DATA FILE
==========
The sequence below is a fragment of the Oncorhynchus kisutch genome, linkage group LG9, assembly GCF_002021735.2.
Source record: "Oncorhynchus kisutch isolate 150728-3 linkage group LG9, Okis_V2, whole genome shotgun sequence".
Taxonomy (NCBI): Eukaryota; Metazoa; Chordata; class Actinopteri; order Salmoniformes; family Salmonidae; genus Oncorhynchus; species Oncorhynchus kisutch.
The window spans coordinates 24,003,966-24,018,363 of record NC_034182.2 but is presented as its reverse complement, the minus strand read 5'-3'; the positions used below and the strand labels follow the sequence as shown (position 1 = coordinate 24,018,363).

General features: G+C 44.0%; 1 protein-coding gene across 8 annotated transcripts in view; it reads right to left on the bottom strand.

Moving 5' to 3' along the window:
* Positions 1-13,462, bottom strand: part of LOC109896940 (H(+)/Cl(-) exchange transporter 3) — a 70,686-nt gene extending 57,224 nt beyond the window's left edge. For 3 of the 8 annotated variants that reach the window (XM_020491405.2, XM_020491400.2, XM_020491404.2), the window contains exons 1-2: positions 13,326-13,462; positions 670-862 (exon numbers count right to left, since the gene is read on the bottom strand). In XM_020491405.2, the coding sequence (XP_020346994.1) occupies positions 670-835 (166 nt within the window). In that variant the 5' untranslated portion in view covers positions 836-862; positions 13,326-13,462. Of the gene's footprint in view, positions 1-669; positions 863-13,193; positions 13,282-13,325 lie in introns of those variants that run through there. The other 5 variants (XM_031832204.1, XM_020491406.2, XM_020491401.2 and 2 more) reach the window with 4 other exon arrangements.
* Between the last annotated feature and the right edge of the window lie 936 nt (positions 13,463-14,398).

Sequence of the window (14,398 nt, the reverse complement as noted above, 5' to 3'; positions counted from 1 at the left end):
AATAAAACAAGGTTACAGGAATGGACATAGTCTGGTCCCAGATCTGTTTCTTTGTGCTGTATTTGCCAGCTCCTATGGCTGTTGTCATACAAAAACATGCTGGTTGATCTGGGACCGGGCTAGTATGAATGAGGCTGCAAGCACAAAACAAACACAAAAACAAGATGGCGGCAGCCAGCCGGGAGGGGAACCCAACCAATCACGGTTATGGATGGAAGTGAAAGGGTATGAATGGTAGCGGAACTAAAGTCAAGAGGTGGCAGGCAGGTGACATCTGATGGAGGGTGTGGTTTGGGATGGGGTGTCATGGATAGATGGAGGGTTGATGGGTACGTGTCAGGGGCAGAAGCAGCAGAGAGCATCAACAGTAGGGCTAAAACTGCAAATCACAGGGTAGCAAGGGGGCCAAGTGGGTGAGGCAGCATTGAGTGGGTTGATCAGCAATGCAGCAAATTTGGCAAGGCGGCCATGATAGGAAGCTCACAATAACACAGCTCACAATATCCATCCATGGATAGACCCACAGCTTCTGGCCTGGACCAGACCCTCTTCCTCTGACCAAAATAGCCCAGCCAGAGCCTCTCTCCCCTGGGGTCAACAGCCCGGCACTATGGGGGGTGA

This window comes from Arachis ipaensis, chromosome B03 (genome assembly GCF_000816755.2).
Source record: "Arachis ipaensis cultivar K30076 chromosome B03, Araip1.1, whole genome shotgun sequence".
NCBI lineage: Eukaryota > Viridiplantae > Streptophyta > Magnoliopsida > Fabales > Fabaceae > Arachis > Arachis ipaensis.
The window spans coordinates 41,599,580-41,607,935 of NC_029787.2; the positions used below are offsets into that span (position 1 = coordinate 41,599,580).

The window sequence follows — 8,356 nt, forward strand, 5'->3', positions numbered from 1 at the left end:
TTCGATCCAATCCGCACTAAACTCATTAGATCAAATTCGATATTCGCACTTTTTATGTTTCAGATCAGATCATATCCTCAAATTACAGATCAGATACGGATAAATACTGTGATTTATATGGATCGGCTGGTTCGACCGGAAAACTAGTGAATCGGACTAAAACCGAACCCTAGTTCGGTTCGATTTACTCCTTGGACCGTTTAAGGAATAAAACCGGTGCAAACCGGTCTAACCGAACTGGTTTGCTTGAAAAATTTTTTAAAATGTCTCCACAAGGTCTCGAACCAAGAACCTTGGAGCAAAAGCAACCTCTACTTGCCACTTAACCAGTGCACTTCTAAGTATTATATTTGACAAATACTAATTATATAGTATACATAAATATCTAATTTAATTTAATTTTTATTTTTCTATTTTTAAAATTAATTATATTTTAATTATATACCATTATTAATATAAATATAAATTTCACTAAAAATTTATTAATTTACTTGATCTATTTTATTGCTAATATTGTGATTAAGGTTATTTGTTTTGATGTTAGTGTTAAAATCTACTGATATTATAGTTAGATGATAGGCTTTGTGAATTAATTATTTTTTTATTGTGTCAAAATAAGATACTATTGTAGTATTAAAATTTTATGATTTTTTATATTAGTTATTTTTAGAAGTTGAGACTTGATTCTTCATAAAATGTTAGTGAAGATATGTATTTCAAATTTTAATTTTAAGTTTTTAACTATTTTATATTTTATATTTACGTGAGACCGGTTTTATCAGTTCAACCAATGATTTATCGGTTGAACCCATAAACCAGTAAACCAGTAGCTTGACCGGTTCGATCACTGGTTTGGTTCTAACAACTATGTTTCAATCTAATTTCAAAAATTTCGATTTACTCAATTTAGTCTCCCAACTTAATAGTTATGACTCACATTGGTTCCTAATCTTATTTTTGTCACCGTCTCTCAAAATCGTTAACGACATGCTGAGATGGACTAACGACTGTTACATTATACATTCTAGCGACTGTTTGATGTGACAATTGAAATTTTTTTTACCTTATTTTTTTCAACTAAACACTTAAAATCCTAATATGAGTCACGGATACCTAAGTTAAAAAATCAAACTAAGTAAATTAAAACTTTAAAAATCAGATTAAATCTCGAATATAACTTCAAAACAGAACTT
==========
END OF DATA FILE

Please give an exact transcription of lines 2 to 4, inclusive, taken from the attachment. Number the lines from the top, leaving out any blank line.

Source record: "Oncorhynchus kisutch isolate 150728-3 linkage group LG9, Okis_V2, whole genome shotgun sequence".
Taxonomy (NCBI): Eukaryota; Metazoa; Chordata; class Actinopteri; order Salmoniformes; family Salmonidae; genus Oncorhynchus; species Oncorhynchus kisutch.
The window spans coordinates 24,003,966-24,018,363 of record NC_034182.2 but is presented as its reverse complement, the minus strand read 5'-3'; the positions used below and the strand labels follow the sequence as shown (position 1 = coordinate 24,018,363).